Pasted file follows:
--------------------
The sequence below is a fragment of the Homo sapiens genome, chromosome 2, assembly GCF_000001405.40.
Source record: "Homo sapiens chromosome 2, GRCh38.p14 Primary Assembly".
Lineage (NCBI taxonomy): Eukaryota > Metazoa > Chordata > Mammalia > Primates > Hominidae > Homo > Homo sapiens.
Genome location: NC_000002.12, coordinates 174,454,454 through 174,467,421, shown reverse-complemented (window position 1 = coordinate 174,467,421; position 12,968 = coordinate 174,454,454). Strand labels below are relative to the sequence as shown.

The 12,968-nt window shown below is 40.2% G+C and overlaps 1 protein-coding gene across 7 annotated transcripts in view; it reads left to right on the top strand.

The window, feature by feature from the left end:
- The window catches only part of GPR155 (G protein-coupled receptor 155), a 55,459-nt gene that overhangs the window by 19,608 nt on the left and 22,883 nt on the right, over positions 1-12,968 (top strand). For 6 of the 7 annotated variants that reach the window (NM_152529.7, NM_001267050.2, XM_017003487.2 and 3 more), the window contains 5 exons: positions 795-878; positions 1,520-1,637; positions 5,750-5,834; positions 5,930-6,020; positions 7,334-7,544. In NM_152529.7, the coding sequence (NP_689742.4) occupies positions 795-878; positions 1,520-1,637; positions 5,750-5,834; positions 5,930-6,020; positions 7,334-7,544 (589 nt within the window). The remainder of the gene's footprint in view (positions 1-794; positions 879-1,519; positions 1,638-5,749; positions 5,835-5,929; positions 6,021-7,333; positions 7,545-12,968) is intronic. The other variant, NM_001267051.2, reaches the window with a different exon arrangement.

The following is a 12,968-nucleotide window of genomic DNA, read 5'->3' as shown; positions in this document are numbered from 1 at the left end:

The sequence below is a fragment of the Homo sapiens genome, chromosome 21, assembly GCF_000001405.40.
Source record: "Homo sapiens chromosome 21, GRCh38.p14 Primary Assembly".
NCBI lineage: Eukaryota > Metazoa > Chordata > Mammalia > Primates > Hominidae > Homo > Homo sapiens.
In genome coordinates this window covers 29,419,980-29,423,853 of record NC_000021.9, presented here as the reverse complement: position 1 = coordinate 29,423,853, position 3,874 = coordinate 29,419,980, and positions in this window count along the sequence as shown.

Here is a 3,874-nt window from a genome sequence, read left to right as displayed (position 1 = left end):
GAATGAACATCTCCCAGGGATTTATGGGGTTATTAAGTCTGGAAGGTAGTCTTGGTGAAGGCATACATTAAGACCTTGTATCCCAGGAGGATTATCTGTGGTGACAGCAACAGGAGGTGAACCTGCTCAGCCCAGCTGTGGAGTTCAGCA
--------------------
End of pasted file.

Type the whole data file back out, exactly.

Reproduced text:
The sequence below is a fragment of the Homo sapiens genome, chromosome 2, assembly GCF_000001405.40.
Source record: "Homo sapiens chromosome 2, GRCh38.p14 Primary Assembly".
Lineage (NCBI taxonomy): Eukaryota > Metazoa > Chordata > Mammalia > Primates > Hominidae > Homo > Homo sapiens.
Genome location: NC_000002.12, coordinates 174,454,454 through 174,467,421, shown reverse-complemented (window position 1 = coordinate 174,467,421; position 12,968 = coordinate 174,454,454). Strand labels below are relative to the sequence as shown.

The 12,968-nt window shown below is 40.2% G+C and overlaps 1 protein-coding gene across 7 annotated transcripts in view; it reads left to right on the top strand.

The window, feature by feature from the left end:
- The window catches only part of GPR155 (G protein-coupled receptor 155), a 55,459-nt gene that overhangs the window by 19,608 nt on the left and 22,883 nt on the right, over positions 1-12,968 (top strand). For 6 of the 7 annotated variants that reach the window (NM_152529.7, NM_001267050.2, XM_017003487.2 and 3 more), the window contains 5 exons: positions 795-878; positions 1,520-1,637; positions 5,750-5,834; positions 5,930-6,020; positions 7,334-7,544. In NM_152529.7, the coding sequence (NP_689742.4) occupies positions 795-878; positions 1,520-1,637; positions 5,750-5,834; positions 5,930-6,020; positions 7,334-7,544 (589 nt within the window). The remainder of the gene's footprint in view (positions 1-794; positions 879-1,519; positions 1,638-5,749; positions 5,835-5,929; positions 6,021-7,333; positions 7,545-12,968) is intronic. The other variant, NM_001267051.2, reaches the window with a different exon arrangement.

The following is a 12,968-nucleotide window of genomic DNA, read 5'->3' as shown; positions in this document are numbered from 1 at the left end:

The sequence below is a fragment of the Homo sapiens genome, chromosome 21, assembly GCF_000001405.40.
Source record: "Homo sapiens chromosome 21, GRCh38.p14 Primary Assembly".
NCBI lineage: Eukaryota > Metazoa > Chordata > Mammalia > Primates > Hominidae > Homo > Homo sapiens.
In genome coordinates this window covers 29,419,980-29,423,853 of record NC_000021.9, presented here as the reverse complement: position 1 = coordinate 29,423,853, position 3,874 = coordinate 29,419,980, and positions in this window count along the sequence as shown.

Here is a 3,874-nt window from a genome sequence, read left to right as displayed (position 1 = left end):
GAATGAACATCTCCCAGGGATTTATGGGGTTATTAAGTCTGGAAGGTAGTCTTGGTGAAGGCATACATTAAGACCTTGTATCCCAGGAGGATTATCTGTGGTGACAGCAACAGGAGGTGAACCTGCTCAGCCCAGCTGTGGAGTTCAGCA